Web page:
No, I don’t think that Linux is perfect, but what I like is that for the most part it just works well enough for me and there is a good community of users who are willing to help newbies like me make the transition to Linux. I think it is made for those of us who love to tinker with our computers.

The biggest issues I have had with the move to Linux are:

  1. that commands or where they are located are not always that intuitive to me as I learn the Linux way of doing things.
  2. The few times that I have used the terminal, it is something that makes me think that I am moving backwards in time – back to using DOS or those old Unisys and Wang computers that I had to work on way back when. Which if I am being honest, I didn’t like and was always the reason that I didn’t bother to look more closely at Linux sooner.

Do I see me going back to Windows 10? 

Not anytime soon.

For me Windows 10 has gotten too complex/sophisticated for my purposes and I often wonder if commands are purposely deeply embedded behind multiple screens. You know, to make it more difficult for other than for most the most ardent users or computer professionals, to do much more than just use the system the way that it is set up for them by OEM’s or administrators.

I will not bash Microsoft, since they are doing what they believe is correct for their corporation to be successful in today’s world. However, it does not mean that if I am not comfortable with what they are doing or the direction that they seem to be going that I will continue to use their products.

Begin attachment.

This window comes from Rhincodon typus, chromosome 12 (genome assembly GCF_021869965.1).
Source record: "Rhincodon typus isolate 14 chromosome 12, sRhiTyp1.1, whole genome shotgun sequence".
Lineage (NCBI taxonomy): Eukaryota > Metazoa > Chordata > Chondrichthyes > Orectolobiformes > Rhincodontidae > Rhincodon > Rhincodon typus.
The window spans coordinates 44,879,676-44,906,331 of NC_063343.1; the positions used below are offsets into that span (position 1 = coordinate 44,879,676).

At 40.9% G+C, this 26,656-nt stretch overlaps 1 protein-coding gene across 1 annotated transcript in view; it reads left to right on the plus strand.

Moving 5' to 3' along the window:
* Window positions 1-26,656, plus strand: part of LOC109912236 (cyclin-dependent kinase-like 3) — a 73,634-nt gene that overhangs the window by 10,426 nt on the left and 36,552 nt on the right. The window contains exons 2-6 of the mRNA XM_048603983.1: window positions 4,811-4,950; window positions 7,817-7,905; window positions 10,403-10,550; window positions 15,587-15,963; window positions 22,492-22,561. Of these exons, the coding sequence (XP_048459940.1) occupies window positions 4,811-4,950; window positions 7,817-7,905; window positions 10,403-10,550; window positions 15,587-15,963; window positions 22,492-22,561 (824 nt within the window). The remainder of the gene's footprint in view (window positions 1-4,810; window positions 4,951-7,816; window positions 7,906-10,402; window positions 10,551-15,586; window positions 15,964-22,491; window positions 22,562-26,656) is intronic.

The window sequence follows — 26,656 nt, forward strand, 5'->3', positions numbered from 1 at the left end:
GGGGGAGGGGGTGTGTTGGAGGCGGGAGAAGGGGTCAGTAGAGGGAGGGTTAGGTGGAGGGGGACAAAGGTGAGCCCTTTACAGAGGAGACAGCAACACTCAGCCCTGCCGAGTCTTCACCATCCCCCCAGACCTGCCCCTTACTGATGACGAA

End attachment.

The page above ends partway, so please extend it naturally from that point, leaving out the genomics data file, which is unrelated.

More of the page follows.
Sometimes it is just time to move on.

So far

Overall, I have been very impressed with my experience during the move to Linux. I was particularly impressed with how easy it has been to install, experiment with the different distros, software and use Linux for what I want to do on my computers.

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Which is much different from the preconceptions and misconceptions that I and more than a few long-time computer users have about Linux.

However, let’s also be real, I have used computers since the early 80’s, have most of my stuff somewhere in cloud or backed up on a portable disk drive, as well as on my primary laptop. So actually moving to and using Linux was probably easier for me than it would be for many others who don’t have similar experience.

Plus and maybe this is the most important part, I was ready to leave Microsoft behind and ready to accept that I would have a learning curve during my move to Linux.

Now to figure out what software, err apps, nope Linux still calls them software, that I think will work best for me.

Who knows maybe I will learn that the Terminal ain’t that bad after all – we shall see…and the journey continues. 🙂

11 thoughts on “After a Month of Linux – Newbie Thoughts

  1. You are a brave man! I’m still on Win 7, which needs to be restored, but it works better than XP.
    The one thing I hate about Windows is that a system restore basically wipes your HD. How convenient!
    I’m reluctant to do the restore and rebuild my apps, going all Linux seems beyond me.